Editorials

Here’s secret ingredient that put Patrick Mahomes, Simone Biles on front of cereal boxes

Taste testing Patrick Mahomes’ new cereal ‘Mahomes Magic Crunch’

We had a few of our summer interns try out Patrick Mahomes' new cereal 'Mahomes Magic Crunch,' which is now available in Kansas, Missouri, Nebraska and Iowa HyVee stores starting Thursday August 1, 2019.
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We had a few of our summer interns try out Patrick Mahomes' new cereal 'Mahomes Magic Crunch,' which is now available in Kansas, Missouri, Nebraska and Iowa HyVee stores starting Thursday August 1, 2019.

Kansas City Chiefs superstar quarterback Patrick Mahomes is as beloved by this region as anyone in recent memory. In a few short years, he’s grown to near Tom Watson stature. And not only is the football player’s name and likeness on Mahomes Magic Crunch cereal boxes, but the Hy-Vee chain selling the stuff can’t keep it in stores.

Meanwhile, four-time Olympic gold medalist Simone Biles, in Kansas City this weekend for the U.S. Gymnastics Championships at the Sprint Center, also vaulted to the cover of a cereal box.

A select few of us will ever make it there. But it’s a surprisingly vital and profound question for all of society: How does one get on the front of a cereal box?

Talent, certainly, much of which comes from a winning genetic lottery ticket. But then there’s work ethic, discipline, focus and maybe some luck along the way.

Yet, almost invariably, you don’t get to the summit or stay there long without good character.

Mahomes and other luminaries who ascended to the top of their professions with grace and humility should be looked up to for more than their amazing abilities and accomplishments. They should be viewed as examples of character to be emulated in life and in any endeavor.

We overdo hero worship in this country, no doubt. But perhaps worse, we also undervalue virtue. So much is made of what a free people can do, and so little is made of what they should do.

Building your abilities on a solid foundation of character is how you move from good to great — in sports, the performing arts or any of life’s undertakings.

Former Dallas Cowboys great Tony Romo definitely sees it in Mahomes.

“He’s one of the best things to happen in the NFL in a long time,” Romo said recently. “I mean that for multiple reasons. One, I think everyone can see his talent, his ability. It’s rare. It really is special. But also, just him as a person, and a kid. … He really is a very genuine, nice kid.”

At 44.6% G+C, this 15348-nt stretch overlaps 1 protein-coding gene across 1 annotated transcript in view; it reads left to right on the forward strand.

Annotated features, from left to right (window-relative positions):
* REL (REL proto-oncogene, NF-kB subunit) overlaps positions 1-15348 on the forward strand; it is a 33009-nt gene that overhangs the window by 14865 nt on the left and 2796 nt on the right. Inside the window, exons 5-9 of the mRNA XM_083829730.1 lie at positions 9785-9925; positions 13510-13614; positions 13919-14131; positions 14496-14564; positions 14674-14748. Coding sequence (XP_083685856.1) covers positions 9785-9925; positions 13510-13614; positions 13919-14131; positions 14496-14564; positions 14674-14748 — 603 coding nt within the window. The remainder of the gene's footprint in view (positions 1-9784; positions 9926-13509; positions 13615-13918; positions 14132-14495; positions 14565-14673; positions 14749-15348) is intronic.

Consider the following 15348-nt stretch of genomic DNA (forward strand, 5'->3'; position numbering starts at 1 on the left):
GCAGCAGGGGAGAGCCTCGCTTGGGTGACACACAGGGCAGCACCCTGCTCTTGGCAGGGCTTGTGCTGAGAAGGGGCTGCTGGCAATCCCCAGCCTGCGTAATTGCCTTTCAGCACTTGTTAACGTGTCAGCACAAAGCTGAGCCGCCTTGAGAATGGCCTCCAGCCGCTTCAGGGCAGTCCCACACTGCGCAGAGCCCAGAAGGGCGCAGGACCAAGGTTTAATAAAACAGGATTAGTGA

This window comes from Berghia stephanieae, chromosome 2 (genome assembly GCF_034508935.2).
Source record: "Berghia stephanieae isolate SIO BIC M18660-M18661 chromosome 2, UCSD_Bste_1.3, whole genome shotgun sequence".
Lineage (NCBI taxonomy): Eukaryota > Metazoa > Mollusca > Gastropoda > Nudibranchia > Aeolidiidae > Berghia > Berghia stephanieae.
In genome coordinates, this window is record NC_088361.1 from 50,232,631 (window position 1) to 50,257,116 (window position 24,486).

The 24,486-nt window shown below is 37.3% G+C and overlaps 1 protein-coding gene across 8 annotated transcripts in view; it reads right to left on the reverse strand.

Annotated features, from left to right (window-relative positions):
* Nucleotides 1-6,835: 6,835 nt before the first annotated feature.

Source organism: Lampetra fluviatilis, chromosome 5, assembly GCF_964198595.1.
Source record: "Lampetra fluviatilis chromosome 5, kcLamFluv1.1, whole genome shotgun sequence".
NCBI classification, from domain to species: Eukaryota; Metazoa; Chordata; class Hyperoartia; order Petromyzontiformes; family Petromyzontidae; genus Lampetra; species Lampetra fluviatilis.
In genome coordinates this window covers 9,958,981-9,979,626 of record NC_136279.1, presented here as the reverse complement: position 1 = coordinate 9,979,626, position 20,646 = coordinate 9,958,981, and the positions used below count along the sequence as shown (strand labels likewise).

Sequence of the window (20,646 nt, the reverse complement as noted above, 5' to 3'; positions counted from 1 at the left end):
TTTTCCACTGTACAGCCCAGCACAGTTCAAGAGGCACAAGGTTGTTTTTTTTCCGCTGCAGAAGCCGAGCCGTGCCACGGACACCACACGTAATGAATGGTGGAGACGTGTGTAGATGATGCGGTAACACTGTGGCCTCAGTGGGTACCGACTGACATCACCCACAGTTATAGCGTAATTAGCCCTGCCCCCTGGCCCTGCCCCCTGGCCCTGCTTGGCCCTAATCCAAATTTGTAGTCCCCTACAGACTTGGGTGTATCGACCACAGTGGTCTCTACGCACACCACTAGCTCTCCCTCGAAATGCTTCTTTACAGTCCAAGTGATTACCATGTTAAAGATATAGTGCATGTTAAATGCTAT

While Mahomes’ limited-edition cereal has stirred up even more interest in what is arguably the most anticipated season in Chiefs history, there’s a serious side to the fun, and one that further reveals his character: The cereal is expected to raise $25,000 for his new 15 and the Mahomies Foundation aimed at bettering the lives of under-served kids in Kansas City.

Biles is one of the best examples of the impact of character in the sporting world. After enduring chronic parental substance abuse as a child, she landed in foster care before being adopted and homeschooled by her grandparents. Then, on her already arduous climb to the pinnacle of her sport, she became one of some 250 victims of former USA Gymnastics national team doctor and serial child molester Larry Nassar.

Now an Olympic champion and an athlete without peer, Biles is also a courageous survivor who has used her platform to inspire and empower others.

Character is also what has taken Quinton Lucas from the clenches of poverty and hopelessness on Kansas City’s East Side to an Ivy League education, and now to mayor of his hometown.

It also lies at the heart of solving this city’s and this nation’s endemic bane of violence.

Patrick Mahomes, Simone Biles and other elite athletes are surrounded by others with talent. Why do they, and not the others, make it onto the outside of a cereal box?

Mostly because of the magic inside.

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